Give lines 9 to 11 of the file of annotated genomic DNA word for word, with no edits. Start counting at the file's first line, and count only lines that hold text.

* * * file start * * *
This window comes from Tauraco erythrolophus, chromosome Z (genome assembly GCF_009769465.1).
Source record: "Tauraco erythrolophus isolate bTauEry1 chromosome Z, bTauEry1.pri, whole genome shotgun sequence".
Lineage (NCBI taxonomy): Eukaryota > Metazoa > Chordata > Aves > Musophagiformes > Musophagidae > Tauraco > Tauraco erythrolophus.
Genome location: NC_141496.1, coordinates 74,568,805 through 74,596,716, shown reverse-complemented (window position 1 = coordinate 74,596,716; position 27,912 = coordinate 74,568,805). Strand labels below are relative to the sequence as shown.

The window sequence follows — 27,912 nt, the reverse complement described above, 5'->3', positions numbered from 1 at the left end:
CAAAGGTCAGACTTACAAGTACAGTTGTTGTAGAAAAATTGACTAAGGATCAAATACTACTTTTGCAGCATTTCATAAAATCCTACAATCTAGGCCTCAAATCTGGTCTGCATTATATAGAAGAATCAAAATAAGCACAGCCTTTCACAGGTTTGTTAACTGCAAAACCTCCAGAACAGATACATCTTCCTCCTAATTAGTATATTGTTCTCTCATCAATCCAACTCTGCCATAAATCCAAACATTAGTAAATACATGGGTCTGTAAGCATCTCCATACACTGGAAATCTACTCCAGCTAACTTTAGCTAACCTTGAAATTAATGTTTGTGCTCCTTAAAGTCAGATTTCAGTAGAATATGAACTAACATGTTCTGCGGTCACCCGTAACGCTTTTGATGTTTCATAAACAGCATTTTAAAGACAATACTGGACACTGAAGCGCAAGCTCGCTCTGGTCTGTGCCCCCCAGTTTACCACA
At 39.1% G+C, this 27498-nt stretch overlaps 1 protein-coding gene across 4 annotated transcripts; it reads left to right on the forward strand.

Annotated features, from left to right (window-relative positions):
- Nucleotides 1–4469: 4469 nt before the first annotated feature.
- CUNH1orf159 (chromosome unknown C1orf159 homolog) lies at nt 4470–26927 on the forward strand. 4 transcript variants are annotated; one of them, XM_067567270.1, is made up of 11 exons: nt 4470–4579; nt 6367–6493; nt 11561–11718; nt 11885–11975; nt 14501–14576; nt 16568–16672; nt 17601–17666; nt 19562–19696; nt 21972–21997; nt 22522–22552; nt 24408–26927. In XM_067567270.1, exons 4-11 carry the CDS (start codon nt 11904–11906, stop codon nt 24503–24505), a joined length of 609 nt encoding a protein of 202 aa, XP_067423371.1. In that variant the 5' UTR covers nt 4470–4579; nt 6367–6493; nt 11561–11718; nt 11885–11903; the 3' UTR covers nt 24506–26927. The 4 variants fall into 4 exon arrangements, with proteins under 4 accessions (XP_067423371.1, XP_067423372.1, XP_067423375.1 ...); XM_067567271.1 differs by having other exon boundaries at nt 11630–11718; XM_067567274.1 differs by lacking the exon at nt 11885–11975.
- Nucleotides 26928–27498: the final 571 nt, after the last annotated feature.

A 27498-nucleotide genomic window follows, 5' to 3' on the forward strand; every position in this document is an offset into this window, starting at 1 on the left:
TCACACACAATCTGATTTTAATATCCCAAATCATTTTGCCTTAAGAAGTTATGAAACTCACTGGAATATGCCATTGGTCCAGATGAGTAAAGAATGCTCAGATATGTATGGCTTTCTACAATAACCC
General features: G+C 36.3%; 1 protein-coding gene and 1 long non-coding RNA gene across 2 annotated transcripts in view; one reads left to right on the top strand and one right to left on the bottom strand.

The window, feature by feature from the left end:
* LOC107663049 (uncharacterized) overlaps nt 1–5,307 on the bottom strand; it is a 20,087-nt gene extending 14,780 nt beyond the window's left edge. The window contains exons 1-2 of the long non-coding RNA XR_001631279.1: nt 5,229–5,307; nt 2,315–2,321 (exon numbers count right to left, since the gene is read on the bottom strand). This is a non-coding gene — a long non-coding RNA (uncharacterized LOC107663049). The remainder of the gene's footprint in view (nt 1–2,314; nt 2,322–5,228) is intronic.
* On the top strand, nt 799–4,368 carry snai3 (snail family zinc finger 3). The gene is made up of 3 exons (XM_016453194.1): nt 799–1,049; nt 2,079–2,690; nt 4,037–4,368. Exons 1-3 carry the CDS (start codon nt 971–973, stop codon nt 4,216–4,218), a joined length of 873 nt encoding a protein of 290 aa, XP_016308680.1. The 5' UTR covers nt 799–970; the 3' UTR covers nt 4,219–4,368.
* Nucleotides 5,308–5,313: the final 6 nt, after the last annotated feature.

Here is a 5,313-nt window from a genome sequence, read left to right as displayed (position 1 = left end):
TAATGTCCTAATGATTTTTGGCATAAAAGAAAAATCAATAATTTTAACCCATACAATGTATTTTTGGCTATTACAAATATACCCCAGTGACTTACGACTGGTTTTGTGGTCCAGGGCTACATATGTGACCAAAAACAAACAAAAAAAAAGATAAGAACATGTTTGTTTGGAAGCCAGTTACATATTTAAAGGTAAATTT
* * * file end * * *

- Nucleotides 1–4469: 4469 nt before the first annotated feature.
- CUNH1orf159 (chromosome unknown C1orf159 homolog) lies at nt 4470–26927 on the forward strand. 4 transcript variants are annotated; one of them, XM_067567270.1, is made up of 11 exons: nt 4470–4579; nt 6367–6493; nt 11561–11718; nt 11885–11975; nt 14501–14576; nt 16568–16672; nt 17601–17666; nt 19562–19696; nt 21972–21997; nt 22522–22552; nt 24408–26927. In XM_067567270.1, exons 4-11 carry the CDS (start codon nt 11904–11906, stop codon nt 24503–24505), a joined length of 609 nt encoding a protein of 202 aa, XP_067423371.1. In that variant the 5' UTR covers nt 4470–4579; nt 6367–6493; nt 11561–11718; nt 11885–11903; the 3' UTR covers nt 24506–26927. The 4 variants fall into 4 exon arrangements, with proteins under 4 accessions (XP_067423371.1, XP_067423372.1, XP_067423375.1 ...); XM_067567271.1 differs by having other exon boundaries at nt 11630–11718; XM_067567274.1 differs by lacking the exon at nt 11885–11975.
- Nucleotides 26928–27498: the final 571 nt, after the last annotated feature.